We have been talking about GPUs, FPGAs and CPUs a lot, but there are more processors that can solve specific problems. This time I’d like you to give a quick introduction to grid-processors.
Grid-processors are different from GPUs. Where a multi-core GPU gets its strength from being able to compute lots of data in parallel (SIMD data-parallellism), a grid-processors is able to have each core do something differently (MIMD, task-based parallelism). You could say that a grid-processor is a multi-core CPU, where the number of cores is at least 16, and the cores are only connected to their neighbours. The difference with full-blown CPUs is that the cores are smaller (like the GPU) and thus use less power. The companies themselves categorise their processors as DSPs or Digital Signal Processors, but most popular DSPs only have 1 to 8 cores.
For the context, there are several types of bus-configurations:
- single bus: like the PCIe-bus in a PC or the iMX6.
- ring bus: like the XeonPhi till Knights Corner, and the Cell processor.
- star bus: a central communication core with the compute-cores around.
- full mesh bus: each core is connected to each core.
- grid bus: all cores are connected to their direct neighbours. Messages hop from core to core.
Each of them have their advantages and disadvantages. Grid-processors get great performance (per Watt) with:
- video encoding
- signal processing
- neural networks
This is because task-parallelism is important for those groups of algorithms. Let’s go through three companies who build them, which are well-known or recently in the news: Parallella, KnuPath and Kalray. If you think I should add another one, do let me know via the contact-page.
Maybe the best-known parallel processor is the 16 core Epiphany III – we have mentioned the processor a few times on our blog and our social media channels. This chip made it very clear that grid-processors are extremely power-efficient with 70 GigaFLOPS per Watt. The company has built a rather large and active community, which makes it the Raspberry Pi of the parallel processors. The board supports OpenCL, or at least 99% of the functions.
The company made a small batch of 64 core processors and now sells the IP to be included in SOCs. No idea if it’s HSA-compliant.
Update Oct-2016: A 1024-core processor has been taped out.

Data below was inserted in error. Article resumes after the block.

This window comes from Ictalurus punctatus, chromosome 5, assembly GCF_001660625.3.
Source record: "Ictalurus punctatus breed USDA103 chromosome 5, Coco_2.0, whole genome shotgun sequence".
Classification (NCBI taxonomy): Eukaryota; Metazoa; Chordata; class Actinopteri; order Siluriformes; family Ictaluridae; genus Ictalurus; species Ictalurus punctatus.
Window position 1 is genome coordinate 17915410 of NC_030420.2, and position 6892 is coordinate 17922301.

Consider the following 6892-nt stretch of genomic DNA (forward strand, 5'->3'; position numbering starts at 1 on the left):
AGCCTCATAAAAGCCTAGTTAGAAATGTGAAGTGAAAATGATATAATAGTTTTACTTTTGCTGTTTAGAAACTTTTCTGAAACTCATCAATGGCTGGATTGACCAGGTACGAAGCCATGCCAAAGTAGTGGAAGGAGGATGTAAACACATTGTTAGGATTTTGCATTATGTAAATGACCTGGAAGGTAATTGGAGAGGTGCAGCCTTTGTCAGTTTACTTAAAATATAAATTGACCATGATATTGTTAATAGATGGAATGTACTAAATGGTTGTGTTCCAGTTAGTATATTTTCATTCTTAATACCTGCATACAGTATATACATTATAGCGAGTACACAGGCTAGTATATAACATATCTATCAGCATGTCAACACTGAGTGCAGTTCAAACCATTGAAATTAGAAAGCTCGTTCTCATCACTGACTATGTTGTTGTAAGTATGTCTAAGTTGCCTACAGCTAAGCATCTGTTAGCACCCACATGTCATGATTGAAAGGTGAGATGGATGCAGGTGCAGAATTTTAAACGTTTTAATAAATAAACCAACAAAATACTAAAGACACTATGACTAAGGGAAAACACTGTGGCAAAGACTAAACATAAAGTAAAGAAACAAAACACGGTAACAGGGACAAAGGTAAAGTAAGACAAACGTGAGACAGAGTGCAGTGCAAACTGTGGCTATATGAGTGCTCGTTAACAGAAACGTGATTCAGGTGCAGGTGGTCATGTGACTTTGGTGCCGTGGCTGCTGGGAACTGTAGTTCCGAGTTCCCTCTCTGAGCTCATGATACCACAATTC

Recently in the news, trying to positioning it as a deep-learning and signal processor. The processor is comparable to Kalray (see below), but without a mature software stack as it is brand new. It has 256 cores and the company has has invested a lot in the interconnects between boards, claiming rack-to-rack latency of 400 ns – that is very comparable to the latency of PCIe.
I wanted to mention this one, because I think we’ll hear more from it later.
I find the MPPA2 the most mature grid-processor around. It has a mature software-stack, 256 cores and beta-support of OpenCL. The chip has been put on various boards, including a networked device for lower latency.
From Kalray I learnt in which fields grid-processors are most efficient:
- Computer Vision
- Finance: Monte Carlo Asian Options Pricing benchmark
- Compression: GZIP DEFLATE
- Machine Learning: Convolutional Neural Networks (CNN)
Why grid-processors are now an option
With OpenCL and other new task/data-parallel programming languages the programmability has been improved for all kinds of processors – including GPUs, FPGAs, DSPs and grid-processors. This means that you can safely choose other processors than a CPU – the only real choice 10 years ago. The reason is that with the frequency-wall of around 3 GHz, not only multi-core processors became a better option than the single-core CPU, but also the processors that used to be exotic. Compiler-advancements with frameworks like LLVM did the rest.
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